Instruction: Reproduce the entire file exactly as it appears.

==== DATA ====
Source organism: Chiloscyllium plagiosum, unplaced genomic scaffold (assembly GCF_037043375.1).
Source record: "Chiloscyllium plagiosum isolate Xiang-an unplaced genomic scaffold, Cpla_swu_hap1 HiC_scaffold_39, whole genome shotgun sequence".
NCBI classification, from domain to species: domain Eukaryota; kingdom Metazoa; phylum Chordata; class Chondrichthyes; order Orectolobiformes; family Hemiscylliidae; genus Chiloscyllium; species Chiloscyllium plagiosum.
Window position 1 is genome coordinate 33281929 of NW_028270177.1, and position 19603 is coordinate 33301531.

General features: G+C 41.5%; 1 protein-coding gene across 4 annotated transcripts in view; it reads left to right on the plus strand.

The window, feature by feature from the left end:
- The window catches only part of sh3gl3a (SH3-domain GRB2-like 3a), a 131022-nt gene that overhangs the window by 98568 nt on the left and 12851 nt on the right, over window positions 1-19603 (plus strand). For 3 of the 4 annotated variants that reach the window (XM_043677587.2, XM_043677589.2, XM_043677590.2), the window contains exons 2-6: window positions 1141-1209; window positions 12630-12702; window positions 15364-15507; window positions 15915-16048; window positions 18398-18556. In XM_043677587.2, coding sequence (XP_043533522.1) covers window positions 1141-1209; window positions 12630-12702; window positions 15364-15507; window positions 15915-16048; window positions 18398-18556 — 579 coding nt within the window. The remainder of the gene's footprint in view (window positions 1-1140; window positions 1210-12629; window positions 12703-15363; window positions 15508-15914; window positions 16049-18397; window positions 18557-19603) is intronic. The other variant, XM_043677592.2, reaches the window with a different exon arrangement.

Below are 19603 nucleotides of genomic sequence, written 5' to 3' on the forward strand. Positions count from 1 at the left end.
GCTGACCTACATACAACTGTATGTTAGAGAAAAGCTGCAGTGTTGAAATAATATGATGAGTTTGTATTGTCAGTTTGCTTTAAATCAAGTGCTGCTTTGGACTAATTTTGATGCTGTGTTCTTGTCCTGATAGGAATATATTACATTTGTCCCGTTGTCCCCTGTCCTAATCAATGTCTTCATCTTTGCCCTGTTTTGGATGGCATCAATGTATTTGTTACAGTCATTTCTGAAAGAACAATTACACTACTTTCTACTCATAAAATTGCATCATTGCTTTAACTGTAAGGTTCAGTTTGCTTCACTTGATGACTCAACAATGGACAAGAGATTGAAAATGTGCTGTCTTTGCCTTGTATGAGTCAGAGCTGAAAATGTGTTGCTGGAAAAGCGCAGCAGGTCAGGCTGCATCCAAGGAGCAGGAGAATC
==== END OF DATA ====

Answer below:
Source organism: Chiloscyllium plagiosum, unplaced genomic scaffold (assembly GCF_037043375.1).
Source record: "Chiloscyllium plagiosum isolate Xiang-an unplaced genomic scaffold, Cpla_swu_hap1 HiC_scaffold_39, whole genome shotgun sequence".
NCBI classification, from domain to species: domain Eukaryota; kingdom Metazoa; phylum Chordata; class Chondrichthyes; order Orectolobiformes; family Hemiscylliidae; genus Chiloscyllium; species Chiloscyllium plagiosum.
Window position 1 is genome coordinate 33281929 of NW_028270177.1, and position 19603 is coordinate 33301531.

General features: G+C 41.5%; 1 protein-coding gene across 4 annotated transcripts in view; it reads left to right on the plus strand.

The window, feature by feature from the left end:
- The window catches only part of sh3gl3a (SH3-domain GRB2-like 3a), a 131022-nt gene that overhangs the window by 98568 nt on the left and 12851 nt on the right, over window positions 1-19603 (plus strand). For 3 of the 4 annotated variants that reach the window (XM_043677587.2, XM_043677589.2, XM_043677590.2), the window contains exons 2-6: window positions 1141-1209; window positions 12630-12702; window positions 15364-15507; window positions 15915-16048; window positions 18398-18556. In XM_043677587.2, coding sequence (XP_043533522.1) covers window positions 1141-1209; window positions 12630-12702; window positions 15364-15507; window positions 15915-16048; window positions 18398-18556 — 579 coding nt within the window. The remainder of the gene's footprint in view (window positions 1-1140; window positions 1210-12629; window positions 12703-15363; window positions 15508-15914; window positions 16049-18397; window positions 18557-19603) is intronic. The other variant, XM_043677592.2, reaches the window with a different exon arrangement.

Below are 19603 nucleotides of genomic sequence, written 5' to 3' on the forward strand. Positions count from 1 at the left end.
GCTGACCTACATACAACTGTATGTTAGAGAAAAGCTGCAGTGTTGAAATAATATGATGAGTTTGTATTGTCAGTTTGCTTTAAATCAAGTGCTGCTTTGGACTAATTTTGATGCTGTGTTCTTGTCCTGATAGGAATATATTACATTTGTCCCGTTGTCCCCTGTCCTAATCAATGTCTTCATCTTTGCCCTGTTTTGGATGGCATCAATGTATTTGTTACAGTCATTTCTGAAAGAACAATTACACTACTTTCTACTCATAAAATTGCATCATTGCTTTAACTGTAAGGTTCAGTTTGCTTCACTTGATGACTCAACAATGGACAAGAGATTGAAAATGTGCTGTCTTTGCCTTGTATGAGTCAGAGCTGAAAATGTGTTGCTGGAAAAGCGCAGCAGGTCAGGCTGCATCCAAGGAGCAGGAGAATC